Six strategies to learn anything
OMG, what a clickbaity title. I know how it sounds, but I truly believe I can help someone with these tips.
Why? Let me start by telling you a little about myself.
I have always had great academic achievements. I would never settle for anything less than a B+. To enter university in Brazil, all students take a vestibular, a competitive entrance exam. I earned second place out of thousands of candidates. I graduated in Chemistry not knowing what it was like to fail an exam. I applied to grad school at one of the most well-regarded universities in South America and was classified first place on a written exam. Later, I fell in love with coding and decided to switch careers, so I went to college after being approved in another competitive vestibular. Now, I work as a developer and I feel like a kid in a candy shop with all the shiny things I get to explore. It’s overwhelming, but I love it!
You might think I am telling you all of this to show off like a smart-ass. No! I would argue that my achievements are the result of an approach to learning, not a high IQ. I was lucky to have understood, early in my life, how my brain works and how to take advantage of that knowledge. These are the strategies I used that made the biggest difference to me.
Strategy #1: Assume with 100% confidence that you can learn anything
I never question it. There is no subject that is too hard. No exceptions. Does this mean I can open a Neurobiology book and, after reading it once, understand everything? Absolutely not. If I can’t understand something, it means I’m missing basic concepts in that area. In these cases, I close the book and go learn those concepts. I repeat this recursively until I reach some concept I already know, build from there, and then return to the subject I had started studying.
You’re probably thinking that takes a lot of time. In my defense, I never said it would be fast.
Strategy #2: Treat learning like peeling back the layers of an onion
Learning a topic is not like a boolean expression: true (I know this) or false (I don’t). Have you ever had a time when, while working with something you’ve known well for months or years, you had a sudden flash of insight, an ‘aha’ moment where the subject became super clear?
Don’t get frustrated if you know you don’t deeply understand something. Accept that your first interaction with a subject is just the first layer of the onion. Let the topic brew in your brain. Sleep on it. Work on something else. Read related topics. Read another author on the same subject.
I see everything I learn as a model describing something real. Science is the pursuit of a model that best describes The Truth. But all models are flawed, so I adjust the bar of how deep I need my understanding to be at this moment. I accept that although a complete understanding of a topic is impossible to achieve, I can reach a level of understanding that satisfies my curiosity and allows me to apply that knowledge in my life. But I still don’t consider this topic ‘done’ when I’ve reached this point. After I torture a topic and I’m ready to move on, I give it one last look and say ‘I’m leaving for now, but we’re not done yet.’
Strategy #3: Explain what you learned to someone else
For me, this is the best way to identify blind spots in my understanding. When you explain a topic to someone else, you have to put it into some logical order. You need to write a script in your head. You’re forced to empathize with another person who doesn’t know what you know, thinking in advance of what questions they may have or how their background might mean they have different gaps than you in grasping the concept.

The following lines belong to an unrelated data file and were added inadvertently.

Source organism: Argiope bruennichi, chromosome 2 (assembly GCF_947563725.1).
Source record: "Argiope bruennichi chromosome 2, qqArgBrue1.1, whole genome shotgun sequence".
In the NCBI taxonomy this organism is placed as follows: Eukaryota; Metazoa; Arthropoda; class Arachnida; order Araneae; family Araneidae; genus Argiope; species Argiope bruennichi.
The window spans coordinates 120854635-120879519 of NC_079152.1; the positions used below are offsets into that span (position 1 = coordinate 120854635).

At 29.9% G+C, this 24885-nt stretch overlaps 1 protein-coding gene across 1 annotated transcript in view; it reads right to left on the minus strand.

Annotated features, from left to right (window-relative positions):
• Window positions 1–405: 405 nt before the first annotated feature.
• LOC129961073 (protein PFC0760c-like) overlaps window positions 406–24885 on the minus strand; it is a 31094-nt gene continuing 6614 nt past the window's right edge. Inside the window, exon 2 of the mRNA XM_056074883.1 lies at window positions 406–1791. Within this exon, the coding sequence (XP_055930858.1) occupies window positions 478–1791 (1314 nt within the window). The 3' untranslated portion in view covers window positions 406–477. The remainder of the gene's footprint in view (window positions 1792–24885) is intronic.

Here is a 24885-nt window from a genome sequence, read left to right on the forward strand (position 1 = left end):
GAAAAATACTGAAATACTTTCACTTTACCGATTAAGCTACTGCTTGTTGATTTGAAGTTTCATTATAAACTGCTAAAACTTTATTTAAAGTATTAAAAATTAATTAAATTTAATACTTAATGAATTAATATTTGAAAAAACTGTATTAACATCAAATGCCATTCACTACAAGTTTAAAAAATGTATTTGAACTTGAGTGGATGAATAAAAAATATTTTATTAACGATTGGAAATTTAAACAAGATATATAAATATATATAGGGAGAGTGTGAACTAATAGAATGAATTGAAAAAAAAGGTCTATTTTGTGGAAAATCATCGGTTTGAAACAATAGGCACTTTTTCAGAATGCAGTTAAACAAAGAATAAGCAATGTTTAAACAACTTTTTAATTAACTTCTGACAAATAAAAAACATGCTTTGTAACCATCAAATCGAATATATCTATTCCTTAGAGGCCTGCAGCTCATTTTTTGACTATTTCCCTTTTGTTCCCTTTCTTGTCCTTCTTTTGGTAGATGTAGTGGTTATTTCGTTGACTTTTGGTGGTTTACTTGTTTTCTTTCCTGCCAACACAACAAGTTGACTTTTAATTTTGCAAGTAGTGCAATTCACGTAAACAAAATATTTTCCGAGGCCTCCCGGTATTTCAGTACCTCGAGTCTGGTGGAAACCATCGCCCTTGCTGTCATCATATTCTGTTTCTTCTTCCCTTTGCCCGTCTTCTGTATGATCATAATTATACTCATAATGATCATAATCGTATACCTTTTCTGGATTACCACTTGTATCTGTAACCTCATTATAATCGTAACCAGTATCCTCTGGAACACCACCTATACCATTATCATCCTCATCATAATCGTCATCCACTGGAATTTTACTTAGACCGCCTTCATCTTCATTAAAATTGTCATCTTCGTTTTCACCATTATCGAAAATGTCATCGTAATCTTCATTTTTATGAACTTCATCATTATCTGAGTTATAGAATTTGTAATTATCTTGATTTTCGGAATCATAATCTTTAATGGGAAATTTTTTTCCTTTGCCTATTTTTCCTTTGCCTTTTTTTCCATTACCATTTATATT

There are lots of opportunities to teach others. Write a blog post. Make a presentation at work or a meetup. Talk to a colleague. Explain it to your grandma.
Considering the needs of your audience will force you to peel back another layer of that onion.
Strategy # 4: The Feynman Technique
Physicist Richard Feynman is my hero. Listen to this video of him talking about magnets. Tell me you don’t feel like crying.
His approach to learning can be summarized as studying a topic until you can explain it in very simple language. You can check the main points of his technique in this video.
Strategy # 5: Learn how to learn
People learn in different ways. Though I do believe my strategies can help others, what works for me may not work for you.
Consider this an investment of your time: Think of a concept that is vivid in your mind. How did you learn it? What have you tried? What worked? What didn’t work?
A learning style is something you do rather than something you are. Keep informed about what the latest studies reveal about learning. Coursera offers a free course called ‘Learning how to learn.’ I cannot recommend this one enough!
Strategy #6: Take care of your mental health
Learning is not a spiritual thing that requires only grit. Any imbalance in your brain can affect your ability to retain information and internalize concepts.
After a traumatic event, I developed anxiety issues that negatively affect my cognitive flexibility. It sucks, but I’ve decided to focus on what I can control. I’m currently trying to understand in what ways I am affected by anxiety, what I can do to reverse it, and how I can cope to achieve my goals despite it.
Also remember that if you face mental health issues, you don’t have to deal with it alone. There are wonderful professionals out there who can help you.
Convince yourself you can learn anything. Explore the layers a topic has to offer. Teach what you learned. Study until you can explain the topic using simple language. Explore different tools for learning. Take care of your brain.
Good luck in your journey! I would love to hear your opinion. Please share your own tricks in the comments.